This morning M didn’t have to rush off to work so he went outside to give the flowers a morning watering.  While he was doing that, I went down to the basement for my date with the elliptical.  M was gone longer than I expected, but I have learned over the years not to pay attention to those expectations as M has a way of going off to do one thing and taking care of five other things that need to be done as well.  I figured he decided to water the veggie garden too, or started weeding, got into the rhythm of it, and time slipped away.  When he did come back an hour or so later, it turns out he’d spent the time over at the neighbor’s discussing where the property line is.

Caught in a web

While he was watering the flowers M noticed a man in a bulldozer busily working near the willow trees.  He went over and asked the guy doing the bulldozing if he knew where the property line is.  Bulldozer Guy, who has some sort of excavation business and should know better, said, “Not exactly.”  Right.  Don’t you think you should find out before you start bulldozing down hedgerows and trees?  It’s the smart thing to do if you don’t want to pay to replace big trees (big trees are terribly expensive to purchase, move, and have planted).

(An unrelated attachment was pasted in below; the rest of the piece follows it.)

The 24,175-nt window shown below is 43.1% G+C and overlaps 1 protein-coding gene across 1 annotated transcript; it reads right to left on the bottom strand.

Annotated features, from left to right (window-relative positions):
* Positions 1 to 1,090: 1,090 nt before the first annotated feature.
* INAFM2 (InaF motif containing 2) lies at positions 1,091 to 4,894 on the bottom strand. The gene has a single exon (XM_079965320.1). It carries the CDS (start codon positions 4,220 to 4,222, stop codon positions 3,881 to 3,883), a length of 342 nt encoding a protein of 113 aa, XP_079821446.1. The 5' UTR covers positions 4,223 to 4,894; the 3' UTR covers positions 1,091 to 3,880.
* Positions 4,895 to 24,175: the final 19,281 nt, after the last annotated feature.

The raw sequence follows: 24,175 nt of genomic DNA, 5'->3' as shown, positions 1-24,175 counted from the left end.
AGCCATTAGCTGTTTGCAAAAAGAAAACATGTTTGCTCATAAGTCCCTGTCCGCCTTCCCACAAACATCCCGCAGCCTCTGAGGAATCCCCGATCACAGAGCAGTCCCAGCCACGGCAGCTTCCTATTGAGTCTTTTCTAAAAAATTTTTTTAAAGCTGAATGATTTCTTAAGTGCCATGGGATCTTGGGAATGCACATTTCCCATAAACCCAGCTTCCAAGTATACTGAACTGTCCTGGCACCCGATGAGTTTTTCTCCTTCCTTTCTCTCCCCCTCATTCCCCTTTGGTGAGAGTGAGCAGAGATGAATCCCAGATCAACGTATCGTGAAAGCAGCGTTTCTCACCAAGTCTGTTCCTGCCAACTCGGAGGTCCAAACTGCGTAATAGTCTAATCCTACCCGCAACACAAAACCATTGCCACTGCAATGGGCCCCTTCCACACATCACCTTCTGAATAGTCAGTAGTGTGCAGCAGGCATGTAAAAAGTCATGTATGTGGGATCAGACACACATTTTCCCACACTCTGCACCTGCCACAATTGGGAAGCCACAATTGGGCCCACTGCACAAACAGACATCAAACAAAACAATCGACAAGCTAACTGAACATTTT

Long story, short, the neighbor eventually joined the conversation and M took him and Bulldozer Guy on a walk to show them where the markers are for the property line.  We know them well, having walked the line (now I’ll have that Johnny Cash song in my head all day) when we were thinking about buying the property.  We walked it again with a map that shows the markers just before making an offer on the property.  The markers are all still out there.  You just have to know where to look.